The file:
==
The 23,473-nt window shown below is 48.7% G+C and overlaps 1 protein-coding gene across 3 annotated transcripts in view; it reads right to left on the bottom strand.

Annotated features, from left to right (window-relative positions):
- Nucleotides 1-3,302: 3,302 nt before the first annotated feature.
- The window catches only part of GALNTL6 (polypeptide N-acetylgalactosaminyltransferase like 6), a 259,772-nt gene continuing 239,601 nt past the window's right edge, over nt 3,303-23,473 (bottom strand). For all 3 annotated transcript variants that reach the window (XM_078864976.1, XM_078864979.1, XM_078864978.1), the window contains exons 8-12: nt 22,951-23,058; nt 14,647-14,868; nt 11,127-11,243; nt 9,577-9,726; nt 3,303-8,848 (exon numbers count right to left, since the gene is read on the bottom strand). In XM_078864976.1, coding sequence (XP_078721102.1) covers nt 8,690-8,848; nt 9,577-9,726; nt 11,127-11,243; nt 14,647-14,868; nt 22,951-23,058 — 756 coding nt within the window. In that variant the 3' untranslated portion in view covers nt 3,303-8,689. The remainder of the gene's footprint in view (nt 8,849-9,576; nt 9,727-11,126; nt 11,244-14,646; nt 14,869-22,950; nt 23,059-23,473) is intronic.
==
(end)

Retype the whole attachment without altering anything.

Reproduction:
The 23,473-nt window shown below is 48.7% G+C and overlaps 1 protein-coding gene across 3 annotated transcripts in view; it reads right to left on the bottom strand.

Annotated features, from left to right (window-relative positions):
- Nucleotides 1-3,302: 3,302 nt before the first annotated feature.
- The window catches only part of GALNTL6 (polypeptide N-acetylgalactosaminyltransferase like 6), a 259,772-nt gene continuing 239,601 nt past the window's right edge, over nt 3,303-23,473 (bottom strand). For all 3 annotated transcript variants that reach the window (XM_078864976.1, XM_078864979.1, XM_078864978.1), the window contains exons 8-12: nt 22,951-23,058; nt 14,647-14,868; nt 11,127-11,243; nt 9,577-9,726; nt 3,303-8,848 (exon numbers count right to left, since the gene is read on the bottom strand). In XM_078864976.1, coding sequence (XP_078721102.1) covers nt 8,690-8,848; nt 9,577-9,726; nt 11,127-11,243; nt 14,647-14,868; nt 22,951-23,058 — 756 coding nt within the window. In that variant the 3' untranslated portion in view covers nt 3,303-8,689. The remainder of the gene's footprint in view (nt 8,849-9,576; nt 9,727-11,126; nt 11,244-14,646; nt 14,869-22,950; nt 23,059-23,473) is intronic.